Four Quilt Battings to Match Your Projects

Nowadays, there is such a wide variety of quilt battings available that it may be a challenge to select the right one. Things to consider are fiber composition and thickness (or loft). While we could write a whole book on battings and their uses, this article aims for a simple start: 4 batting types and thicknesses to help you get started:

  1. Low loft cotton batting (e.g. Warm & Natural) – very common batting type for quilts
  2. Hi-loft polyester–good for home dec projects and where extra puffiness (loft) is needed
  3. Soft and Stable (byAnnie)–great for tote bags and craft projects
  4. Quilter’s Flannel: ideal for projects like table runners and art quilts where flatness is desirable.

Now that we have our battings, let’s look at how to stitch with them.

  • The following information assumes that basic quilting cotton is used as the fabric.
  • Also, our focus here is on stitching with the feed dog and not with free-motion quilting. That’s another topic on its own!
  • A quilting 90 needle was used in all samples.
  • On average, using a basting spray helps keep the layers together while you handle them, and also while stitching them.

When stitching a 3-layer sandwich (e.g. quilt sandwich), we have two basic options: using dual feed or a walking foot.

BERNINA Dual Feed is wonderfully convenient for smaller and thinner projects, while the BERNINA Walking Foot excels on all thicknesses and becomes necessary on larger and heavier projects. Either way, on any BERNINA from the new 5 Series and up, you have both options available. If you’re unsure which one to use, test on a small sample first.

For more information about the use of Dual Feed vs. Walking foot, read the following article here on WeAllSew.

Low Loft Cotton Batting


This batting type is popular for two reasons: it has just enough loft to produce the quilted (slight puffiness) effect, and it remains relatively flat and easy to feed through evenly.

On smaller projects you can rely on BERNINA Dual Feed. (Think pot holders.)

On larger projects, the walking foot will guarantee even stitches and best feeding of the layers together, especially when it comes to stitching down a binding.

Suggested stitch length: 3 mm.


Hi-Loft Polyester Batting


This type of batting can be challenging as it is thick and squishy. It has a tendency to lean forward as it is flattened by the presser foot. This can lead to pinched tucks when crossing seam lines.

This type of batting calls for the walking foot every time. To better control the loft and have it evenly distributed in the seams (e.g. to avoid pinching at cross seams), use both hands on each side of the walking foot, fingers fanned out, and press down and slightly outward (away from the foot). This will help contain the loft and produce even seams.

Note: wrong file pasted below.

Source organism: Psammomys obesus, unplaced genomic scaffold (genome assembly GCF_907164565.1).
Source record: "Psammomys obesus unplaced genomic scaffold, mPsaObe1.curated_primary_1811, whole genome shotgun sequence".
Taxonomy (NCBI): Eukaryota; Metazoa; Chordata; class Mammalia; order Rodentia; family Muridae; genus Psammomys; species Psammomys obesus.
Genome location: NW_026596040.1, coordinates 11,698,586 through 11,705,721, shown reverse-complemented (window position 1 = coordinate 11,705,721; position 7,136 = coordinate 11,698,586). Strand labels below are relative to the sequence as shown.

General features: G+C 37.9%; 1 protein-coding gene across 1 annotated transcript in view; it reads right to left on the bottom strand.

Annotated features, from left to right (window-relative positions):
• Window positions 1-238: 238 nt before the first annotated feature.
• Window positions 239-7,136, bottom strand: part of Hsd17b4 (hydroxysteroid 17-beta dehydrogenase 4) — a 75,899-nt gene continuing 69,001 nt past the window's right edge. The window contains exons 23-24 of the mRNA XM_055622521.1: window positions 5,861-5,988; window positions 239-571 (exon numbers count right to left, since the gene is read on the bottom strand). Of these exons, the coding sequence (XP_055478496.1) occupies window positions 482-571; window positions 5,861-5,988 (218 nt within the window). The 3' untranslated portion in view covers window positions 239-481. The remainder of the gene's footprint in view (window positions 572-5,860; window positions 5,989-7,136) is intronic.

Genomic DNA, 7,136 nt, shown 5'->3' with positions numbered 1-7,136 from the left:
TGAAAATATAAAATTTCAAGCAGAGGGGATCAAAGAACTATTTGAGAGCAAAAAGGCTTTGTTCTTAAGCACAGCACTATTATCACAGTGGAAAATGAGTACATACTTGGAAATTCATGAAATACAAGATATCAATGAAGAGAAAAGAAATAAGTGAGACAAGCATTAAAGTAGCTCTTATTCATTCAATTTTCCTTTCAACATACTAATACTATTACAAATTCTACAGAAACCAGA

Suggested stitch length: 4 mm (higher loft calls for a longer stitch)


By Annie’s Soft and Stable (byAnnie)


While not a traditional batting, this middle layer is wonderful in making tote bags and craft projects. It resembles a foam layer, bonded on both sides with a knit type fabric. It is soft and pliable, and yet it helps a bag stand up and open, lending body to the project. It is very easy to handle and stays put as the middle layer.

Due to the loft, it is best to use the walking foot to prevent the top layer from warping away from the Soft and Stable.

Suggested stitch length: 3.5 mm for bags and projects that will wear hard, 4 mm for flat project that will not be handled as much


Quilter’s Flannel


This is essentially a low-density flannel that is used as middle layer. It is excellent for projects that require little or no loft at all, like wall art quilts, table runners (especially if a vase or other object needs to sit on the table runner. I use quilter’s flannel for my embroidered art quilts and it helps the pieces stay flat, allowing the image to form and flow neatly across the blocks.

Due to the absence of loft, quilting with this layer can be done with the BERNINA Dual Feed Foot on a smaller piece. For a larger project, the BERNINA Walking Foot is recommended to better move the weight of the piece. Without loft, a shorter stitch of approximately 2.5 mm can be used if stitching in the ditch or on the surface. A longer stitch can be used if desired for effect on the surface.


For additional articles about using the BERNINA Walking Foot for quilting, read the following articles here on WeAllSew:



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5 comments on “Four Quilt Battings to Match Your Projects”

  • Thanks for the overview. Where do you get “Quilters Flannel” and is there a brand name? Or is it just regular flannel? If the latter, does it need to be prewashed?

    • Your best bet for Quilters Flannel is the ‘wide back’ flannels sold for quilt backings at your local quilt and fabric store. I use a ‘natural’ unbleached flannel which has the same color as a natural cotton batting. You can use a dark flannel as a mid layer if your quilt top and backing will be dark. Note that while quilters flannel yields only a hint of loft in your quilting stitches, it is not prone to peeking trough the backing (a plus).

      TIP: if you find a flannel you like, buy a bolt of it! I did so years ago (20 yds of 108″ natural flannel) and have been using the stuff on various projects for years.

      btw, I generally don’t like using fuzzy words like ‘stuff’ but in this case, it’s quite topical. The etymology of the word Stuff:
      Middle English (denoting material for making clothes): shortening of Old French estoffe ‘material, furniture’, estoffer ‘equip, furnish’, from Greek stuphein ‘draw together’. So the word has the right stuff in this case ;).
      (In modern French, it’s called étoffe)

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